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umida City is a special ward in Tokyo just north of the glitzy streets of Ginza known for several attractions: amongst them being the home of Tokyo’s Sumo wrestling, the Asahi Breweries with Philippe Starck’s flamboyant, golden Asahi Flame capping The Asahi Beer Hall, and the Tokyo Skytree – the tallest freestanding tower in the world and tallest man-made structure in Japan that functions as a digital terrestrial television broadcasting tower used by NHK and other broadcasters, with a sprawling shopping mall in its podium. There is also a particular street – Hokusai-dori – featuring a series of prints by Japanese ukiyo-e artist and printmaker of the Edo period Katsushika Hokusai (17601849) who is most renowned for his painting ‘The Great Wave off Kanagawa’, one of the woodblock print series from the ‘Thirty Six Views of Mount Fuji’ series depicting


a gigantic wave towering over boats with Mount Fuji in the background. Hokusai moved residence more than 90 times in his 90-year-lifespan but was born in Sumida and spent of his life there, and hence, much celebrated locally. Many of his works feature the city’s landscapes, such as the Ryogoku Bridge and Mimeguri Shrine. Since November 2016, the city has added another gleaming new attraction to its midst – the descriptor ‘gleaming’ hardly an overstatement. The Sumida Hokusai Museum, designed by Sejima Kazuyo of Kazuyo Sejima & Associates (also of Pritzker Architecture Prize awardwinner SANAA fame, the international firm she runs with partner Ryue Nishizawa), sits in a park plot in the Ryogoku district of Sumida, backed and surrounded by a train line and nondescript low-rise blocks comprising cosy eateries, convenience stores, offices and homes. Its silvery, shiny skin makes it an anomaly in the



2. Porosity is a key datum, with ‘streets’ weaving through the museum’s gift shop and library on the first storey 3. A generous park space in front of the museum makes it an inclusive structure in the community 4. A spiral staircase connects the exhibition spaces and encourages an ambulatory experience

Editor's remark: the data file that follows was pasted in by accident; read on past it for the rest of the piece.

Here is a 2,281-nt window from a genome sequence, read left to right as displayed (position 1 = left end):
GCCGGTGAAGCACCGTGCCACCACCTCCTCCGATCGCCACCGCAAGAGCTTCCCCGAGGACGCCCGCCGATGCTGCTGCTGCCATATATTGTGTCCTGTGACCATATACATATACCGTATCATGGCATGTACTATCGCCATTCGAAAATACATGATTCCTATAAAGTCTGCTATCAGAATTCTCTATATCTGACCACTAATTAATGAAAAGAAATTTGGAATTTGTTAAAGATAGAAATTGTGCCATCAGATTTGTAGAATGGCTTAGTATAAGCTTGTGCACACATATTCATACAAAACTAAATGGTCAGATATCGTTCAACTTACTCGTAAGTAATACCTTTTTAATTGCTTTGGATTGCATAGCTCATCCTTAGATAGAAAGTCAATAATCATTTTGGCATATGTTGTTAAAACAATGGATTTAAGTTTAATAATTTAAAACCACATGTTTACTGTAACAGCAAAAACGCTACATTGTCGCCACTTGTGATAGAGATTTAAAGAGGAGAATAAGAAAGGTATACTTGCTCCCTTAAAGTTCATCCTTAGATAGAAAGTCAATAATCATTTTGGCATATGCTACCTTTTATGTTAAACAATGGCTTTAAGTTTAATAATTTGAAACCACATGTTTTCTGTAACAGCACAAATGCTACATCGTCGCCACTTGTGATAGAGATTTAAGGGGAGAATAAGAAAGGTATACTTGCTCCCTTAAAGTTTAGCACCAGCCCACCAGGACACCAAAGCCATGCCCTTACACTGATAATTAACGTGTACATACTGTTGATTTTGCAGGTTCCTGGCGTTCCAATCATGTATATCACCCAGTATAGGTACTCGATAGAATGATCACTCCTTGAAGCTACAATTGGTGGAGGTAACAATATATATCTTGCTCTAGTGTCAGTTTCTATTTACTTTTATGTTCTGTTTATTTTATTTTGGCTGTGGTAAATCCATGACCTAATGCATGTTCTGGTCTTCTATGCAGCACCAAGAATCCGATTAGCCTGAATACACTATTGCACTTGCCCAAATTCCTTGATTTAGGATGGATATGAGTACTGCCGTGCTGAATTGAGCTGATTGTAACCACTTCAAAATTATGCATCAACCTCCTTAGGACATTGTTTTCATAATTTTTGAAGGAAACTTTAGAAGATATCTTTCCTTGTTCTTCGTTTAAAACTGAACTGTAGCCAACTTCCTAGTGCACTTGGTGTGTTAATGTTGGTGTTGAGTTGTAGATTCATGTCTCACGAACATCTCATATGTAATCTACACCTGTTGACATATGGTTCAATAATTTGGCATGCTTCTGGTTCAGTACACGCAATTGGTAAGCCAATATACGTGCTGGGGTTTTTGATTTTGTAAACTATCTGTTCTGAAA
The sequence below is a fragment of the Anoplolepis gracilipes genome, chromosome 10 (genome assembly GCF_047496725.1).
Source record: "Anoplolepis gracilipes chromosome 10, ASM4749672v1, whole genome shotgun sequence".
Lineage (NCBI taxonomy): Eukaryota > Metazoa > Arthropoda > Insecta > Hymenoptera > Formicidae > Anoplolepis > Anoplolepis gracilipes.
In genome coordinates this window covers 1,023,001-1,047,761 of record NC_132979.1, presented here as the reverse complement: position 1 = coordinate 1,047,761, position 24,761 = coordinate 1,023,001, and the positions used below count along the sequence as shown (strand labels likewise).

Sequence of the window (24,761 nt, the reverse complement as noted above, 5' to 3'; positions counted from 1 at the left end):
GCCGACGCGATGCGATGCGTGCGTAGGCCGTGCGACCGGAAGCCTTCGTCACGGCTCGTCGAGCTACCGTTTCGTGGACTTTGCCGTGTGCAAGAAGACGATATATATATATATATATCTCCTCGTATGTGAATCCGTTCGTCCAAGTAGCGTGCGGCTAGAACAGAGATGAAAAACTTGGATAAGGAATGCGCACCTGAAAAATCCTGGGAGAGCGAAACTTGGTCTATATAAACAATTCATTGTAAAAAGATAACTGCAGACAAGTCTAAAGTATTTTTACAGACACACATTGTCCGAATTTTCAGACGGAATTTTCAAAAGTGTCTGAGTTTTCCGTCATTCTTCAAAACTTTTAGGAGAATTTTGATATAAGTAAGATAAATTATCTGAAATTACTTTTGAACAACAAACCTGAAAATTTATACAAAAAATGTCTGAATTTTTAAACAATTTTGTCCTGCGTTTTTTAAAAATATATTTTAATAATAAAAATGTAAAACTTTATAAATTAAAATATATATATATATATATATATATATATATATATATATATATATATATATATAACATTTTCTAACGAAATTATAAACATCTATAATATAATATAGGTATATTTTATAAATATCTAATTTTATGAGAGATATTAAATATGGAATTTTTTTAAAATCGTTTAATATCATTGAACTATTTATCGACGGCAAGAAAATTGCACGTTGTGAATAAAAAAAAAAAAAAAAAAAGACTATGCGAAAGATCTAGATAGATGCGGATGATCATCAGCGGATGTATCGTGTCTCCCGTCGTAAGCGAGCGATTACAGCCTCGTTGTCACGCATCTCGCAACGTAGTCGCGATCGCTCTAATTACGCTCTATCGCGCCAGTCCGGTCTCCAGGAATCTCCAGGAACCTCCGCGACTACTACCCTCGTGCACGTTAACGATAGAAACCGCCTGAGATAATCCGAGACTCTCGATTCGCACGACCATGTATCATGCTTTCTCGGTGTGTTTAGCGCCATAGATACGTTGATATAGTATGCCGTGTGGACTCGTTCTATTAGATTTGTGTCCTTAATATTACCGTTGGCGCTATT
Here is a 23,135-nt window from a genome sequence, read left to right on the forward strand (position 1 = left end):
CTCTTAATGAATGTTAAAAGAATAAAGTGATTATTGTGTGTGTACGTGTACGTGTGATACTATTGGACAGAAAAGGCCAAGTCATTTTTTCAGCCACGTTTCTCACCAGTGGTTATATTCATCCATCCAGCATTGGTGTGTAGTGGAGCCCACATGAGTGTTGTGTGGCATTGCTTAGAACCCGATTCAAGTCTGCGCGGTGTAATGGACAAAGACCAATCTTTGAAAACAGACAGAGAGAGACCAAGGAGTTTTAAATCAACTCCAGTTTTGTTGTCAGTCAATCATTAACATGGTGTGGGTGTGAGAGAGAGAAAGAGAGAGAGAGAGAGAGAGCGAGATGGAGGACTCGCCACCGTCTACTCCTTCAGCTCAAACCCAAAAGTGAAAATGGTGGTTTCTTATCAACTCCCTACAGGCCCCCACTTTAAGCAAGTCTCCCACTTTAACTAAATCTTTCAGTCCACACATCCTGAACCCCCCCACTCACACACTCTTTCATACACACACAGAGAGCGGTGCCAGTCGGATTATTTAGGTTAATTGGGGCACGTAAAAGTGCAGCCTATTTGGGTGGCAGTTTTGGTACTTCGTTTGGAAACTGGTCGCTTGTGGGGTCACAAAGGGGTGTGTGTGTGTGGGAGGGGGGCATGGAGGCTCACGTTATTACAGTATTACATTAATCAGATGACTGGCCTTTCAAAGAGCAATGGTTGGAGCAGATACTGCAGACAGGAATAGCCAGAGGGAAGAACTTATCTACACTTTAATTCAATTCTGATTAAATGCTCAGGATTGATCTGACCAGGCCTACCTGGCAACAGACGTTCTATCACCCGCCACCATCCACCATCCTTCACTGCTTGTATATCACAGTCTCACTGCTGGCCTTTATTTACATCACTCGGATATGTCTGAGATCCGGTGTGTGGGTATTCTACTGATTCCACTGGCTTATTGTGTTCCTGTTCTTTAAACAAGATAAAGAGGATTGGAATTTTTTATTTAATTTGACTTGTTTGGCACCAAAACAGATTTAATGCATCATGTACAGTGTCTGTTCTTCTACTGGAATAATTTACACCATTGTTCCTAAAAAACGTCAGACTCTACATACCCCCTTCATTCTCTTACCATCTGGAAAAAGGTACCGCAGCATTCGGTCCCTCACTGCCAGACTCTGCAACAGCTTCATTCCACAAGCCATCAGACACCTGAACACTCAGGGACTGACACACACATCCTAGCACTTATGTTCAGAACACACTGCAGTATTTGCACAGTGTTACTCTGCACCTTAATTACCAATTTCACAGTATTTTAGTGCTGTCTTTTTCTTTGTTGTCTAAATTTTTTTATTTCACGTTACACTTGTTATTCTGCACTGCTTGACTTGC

small-to-medium grain neighbourhood of common concrete, brick and tiled structures, and its dynamic, twisted  mass is a physical allegory of Hokusai’s waves in abstraction, or his many landscape forms. Like a jewel dropped onto a patch of earth, there is something rather peculiar, yet poetic, in the contrast. COMMUNITY AND CULTURE The museum’s role in Sumida City is not only cultural, serving to educate visitors on the artist’s life and influence both locally and internationally in the art world (foreign artists in the likes of Vincent van Gogh, Edgar Degas and Henri Rivière among many, were all inspired). The provocative edifice is also designed to be a conduit for the community – from the generous open foreground comprising a playground that sees many families congregating from early in the morning to evenings, to the way the building’s spliced openings allow through views and visual connectivity from all sides. The client had requested for the building’s scale to fit alongside that of the surrounding buildings. On plan,